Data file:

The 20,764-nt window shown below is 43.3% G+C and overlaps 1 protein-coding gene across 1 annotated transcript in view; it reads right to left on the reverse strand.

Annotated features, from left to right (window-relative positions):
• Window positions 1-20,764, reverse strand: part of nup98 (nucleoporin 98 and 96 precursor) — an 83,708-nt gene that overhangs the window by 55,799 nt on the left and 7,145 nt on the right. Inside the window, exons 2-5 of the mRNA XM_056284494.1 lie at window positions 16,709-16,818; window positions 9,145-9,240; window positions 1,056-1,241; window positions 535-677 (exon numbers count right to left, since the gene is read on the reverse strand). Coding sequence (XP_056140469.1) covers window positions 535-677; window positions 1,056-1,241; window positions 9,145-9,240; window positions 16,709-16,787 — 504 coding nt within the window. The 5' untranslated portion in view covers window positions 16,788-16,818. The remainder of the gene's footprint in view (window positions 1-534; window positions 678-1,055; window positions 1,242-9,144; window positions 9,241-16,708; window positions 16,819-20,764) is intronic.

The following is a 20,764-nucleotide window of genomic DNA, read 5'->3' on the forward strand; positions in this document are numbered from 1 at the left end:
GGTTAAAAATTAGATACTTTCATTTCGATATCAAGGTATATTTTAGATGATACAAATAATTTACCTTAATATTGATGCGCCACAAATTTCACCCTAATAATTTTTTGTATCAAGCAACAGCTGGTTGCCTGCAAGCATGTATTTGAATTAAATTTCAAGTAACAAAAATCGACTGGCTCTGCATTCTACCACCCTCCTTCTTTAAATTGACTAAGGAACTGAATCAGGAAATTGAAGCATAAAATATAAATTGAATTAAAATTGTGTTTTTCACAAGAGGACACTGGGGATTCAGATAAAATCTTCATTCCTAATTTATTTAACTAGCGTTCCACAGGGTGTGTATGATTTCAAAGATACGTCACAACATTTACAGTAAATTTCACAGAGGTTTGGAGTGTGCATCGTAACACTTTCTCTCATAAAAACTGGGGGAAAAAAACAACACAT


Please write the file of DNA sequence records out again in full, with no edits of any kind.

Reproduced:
The 20,764-nt window shown below is 43.3% G+C and overlaps 1 protein-coding gene across 1 annotated transcript in view; it reads right to left on the reverse strand.

Annotated features, from left to right (window-relative positions):
• Window positions 1-20,764, reverse strand: part of nup98 (nucleoporin 98 and 96 precursor) — an 83,708-nt gene that overhangs the window by 55,799 nt on the left and 7,145 nt on the right. Inside the window, exons 2-5 of the mRNA XM_056284494.1 lie at window positions 16,709-16,818; window positions 9,145-9,240; window positions 1,056-1,241; window positions 535-677 (exon numbers count right to left, since the gene is read on the reverse strand). Coding sequence (XP_056140469.1) covers window positions 535-677; window positions 1,056-1,241; window positions 9,145-9,240; window positions 16,709-16,787 — 504 coding nt within the window. The 5' untranslated portion in view covers window positions 16,788-16,818. The remainder of the gene's footprint in view (window positions 1-534; window positions 678-1,055; window positions 1,242-9,144; window positions 9,241-16,708; window positions 16,819-20,764) is intronic.

The following is a 20,764-nucleotide window of genomic DNA, read 5'->3' on the forward strand; positions in this document are numbered from 1 at the left end:
GGTTAAAAATTAGATACTTTCATTTCGATATCAAGGTATATTTTAGATGATACAAATAATTTACCTTAATATTGATGCGCCACAAATTTCACCCTAATAATTTTTTGTATCAAGCAACAGCTGGTTGCCTGCAAGCATGTATTTGAATTAAATTTCAAGTAACAAAAATCGACTGGCTCTGCATTCTACCACCCTCCTTCTTTAAATTGACTAAGGAACTGAATCAGGAAATTGAAGCATAAAATATAAATTGAATTAAAATTGTGTTTTTCACAAGAGGACACTGGGGATTCAGATAAAATCTTCATTCCTAATTTATTTAACTAGCGTTCCACAGGGTGTGTATGATTTCAAAGATACGTCACAACATTTACAGTAAATTTCACAGAGGTTTGGAGTGTGCATCGTAACACTTTCTCTCATAAAAACTGGGGGAAAAAAACAACACAT